Get these inflammatory toponyms before they’re gone

June 6, 2006
By
  Squaw Tit, Arizona
  Squaw Peak, which overlooks Phoenix, Arizona, drew the attention of Native American activists, who sought to change the name, and place names purists, who resented the governor‘s attempt at renaming. (From the Sunnyslope, Arizona USGS topographic quadrangle map.)
 

An essay by Mark Monmonier, distinguished professor of geography at Syracuse University and the author of From Squaw Tit to Whorehouse Meadow: How Maps Name, Claim, and Inflame.
I‘m surprised few people collect twentieth-century maps, which are more readily available than earlier artifacts, less expensive to acquire, and more varied in content. In contrast to traditional themes like military maps, nautical charts, or a particular mapmaker, the collector of modern maps can easily focus on his or her ancestors, birthplace, travels, hobbies, or occupation. History buffs can concentrate on places prominent in military, diplomatic, industrial, or intellectual history—Gettysburg, Versailles, Thomas Edison‘s Menlo Park (New Jersey), and London‘s Bloomsbury district spring to mind—or on specific types of places, such as battlefields, National Parks, or even disaster sites, which afford intriguing cartographic narratives of affluence, devastation, and recovery. Collectors eager to mix history and design can concentrate on propaganda or transportation maps, while hobbyists fascinated with mapping technology can focus on aerial imagery, engraving techniques, or the effect of computers and computer modeling on map design and content. And young collectors have an excellent chance to see their collections grow in value with rising demand for increasingly rare artifacts.
Place and features names, also called toponyms, make some maps particularly collectable. As I discuss in From Squaw Tit to Whorehouse Meadow, twentieth-century American mapmakers inherited a cultural landscape with inflammatory toponyms like Jap Gulch and Nigger Hill, hidden in plain sight on government topographic maps but difficult to remove because of bureaucratic inertia. While the more offensive racial slurs were erased in the 1960s and 1970s by blanket renaming, politically incorrect or raunchy toponyms become controversial when local residents resist efforts to replace names like Squaw Peak and Whorehouse Meadow, with a recognized yet sullied history.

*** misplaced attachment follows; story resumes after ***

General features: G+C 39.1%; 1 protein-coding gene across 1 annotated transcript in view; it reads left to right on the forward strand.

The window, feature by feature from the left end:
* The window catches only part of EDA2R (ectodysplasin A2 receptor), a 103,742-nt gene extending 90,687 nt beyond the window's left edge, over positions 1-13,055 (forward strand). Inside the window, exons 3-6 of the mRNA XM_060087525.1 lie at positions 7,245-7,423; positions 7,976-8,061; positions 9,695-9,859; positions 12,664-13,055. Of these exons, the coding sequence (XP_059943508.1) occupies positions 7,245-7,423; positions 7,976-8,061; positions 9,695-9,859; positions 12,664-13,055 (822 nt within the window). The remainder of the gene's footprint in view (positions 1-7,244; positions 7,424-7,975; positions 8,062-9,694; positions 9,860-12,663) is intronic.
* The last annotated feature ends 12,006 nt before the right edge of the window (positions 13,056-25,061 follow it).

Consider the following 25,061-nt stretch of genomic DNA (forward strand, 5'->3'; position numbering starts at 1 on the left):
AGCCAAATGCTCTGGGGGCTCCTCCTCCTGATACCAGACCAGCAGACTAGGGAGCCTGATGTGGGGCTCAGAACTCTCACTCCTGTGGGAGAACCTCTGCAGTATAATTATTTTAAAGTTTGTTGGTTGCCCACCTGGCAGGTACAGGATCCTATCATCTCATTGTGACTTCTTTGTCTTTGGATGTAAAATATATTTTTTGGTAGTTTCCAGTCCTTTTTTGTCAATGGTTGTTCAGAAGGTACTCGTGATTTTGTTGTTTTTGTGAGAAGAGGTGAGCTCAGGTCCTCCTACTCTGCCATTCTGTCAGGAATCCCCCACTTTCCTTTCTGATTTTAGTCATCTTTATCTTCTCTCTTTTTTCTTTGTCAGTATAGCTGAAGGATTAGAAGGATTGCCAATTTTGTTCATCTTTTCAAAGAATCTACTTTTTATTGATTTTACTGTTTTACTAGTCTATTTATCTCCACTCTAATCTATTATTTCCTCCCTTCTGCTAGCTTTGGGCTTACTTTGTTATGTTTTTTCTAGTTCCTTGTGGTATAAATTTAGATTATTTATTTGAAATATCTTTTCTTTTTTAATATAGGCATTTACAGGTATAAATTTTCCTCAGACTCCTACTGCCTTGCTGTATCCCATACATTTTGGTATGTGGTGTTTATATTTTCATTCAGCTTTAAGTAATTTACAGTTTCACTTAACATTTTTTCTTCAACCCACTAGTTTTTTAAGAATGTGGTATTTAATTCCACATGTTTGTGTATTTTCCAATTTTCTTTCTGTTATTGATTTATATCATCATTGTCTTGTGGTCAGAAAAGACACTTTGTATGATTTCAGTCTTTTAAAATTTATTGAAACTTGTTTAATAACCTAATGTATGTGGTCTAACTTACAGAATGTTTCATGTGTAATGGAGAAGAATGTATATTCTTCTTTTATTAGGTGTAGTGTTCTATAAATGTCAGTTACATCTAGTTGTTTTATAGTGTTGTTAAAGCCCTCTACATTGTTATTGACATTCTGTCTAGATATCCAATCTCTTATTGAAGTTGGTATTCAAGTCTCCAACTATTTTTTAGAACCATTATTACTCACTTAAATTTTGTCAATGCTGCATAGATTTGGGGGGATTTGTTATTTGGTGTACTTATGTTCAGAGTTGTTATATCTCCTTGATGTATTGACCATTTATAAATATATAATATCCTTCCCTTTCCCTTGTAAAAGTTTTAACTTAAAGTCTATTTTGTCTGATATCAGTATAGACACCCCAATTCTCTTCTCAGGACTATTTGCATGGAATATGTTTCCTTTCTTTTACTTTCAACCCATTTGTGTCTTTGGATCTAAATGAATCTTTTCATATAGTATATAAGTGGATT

Boring United Methodist Church
  Do the sermons live up to the name? (From the author‘s collection.)
 

War, decolonization, and geopolitical controversy make other maps collectable, especially where names were changed to favor the language, heroes, or whims of a new regime. Remember Bombay and Stalingrad? Geopolitics also accounts for some places having two names, for example, the Sea of Japan (known as the East Sea to Koreans) and the Persian Gulf (known as the Arabian Gulf to the water body‘s non-Iranian neighbors).
Collecting maps with quirky place names is also fun, especially when snapshots reinforce the apparent absurdity of toponyms like Truth or Consequences, New Mexico, or Chargoggagoggmanchauggagoggchaubunagungamaugg, a lake in central Massachusetts near the Connecticut border. I took my favorite quirky-map photo in Boring, Maryland, near where I grew up. I‘m not a Methodist, but I often wondered what went on at the Boring United Methodist Church. Another favorite is the U.S. Geological Survey‘s Juneau B-1, Alaska quadrangle sheet, on which a feature named Brassiere Hills makes little sense until you see it on the map. What‘s in a name? More than most of us realize.

Brassiere Hills
Brassiere Hills, as shown on the Juneau B-1, Alaska USGS topographic quadrangle map.

©2006 Mark Monmonier

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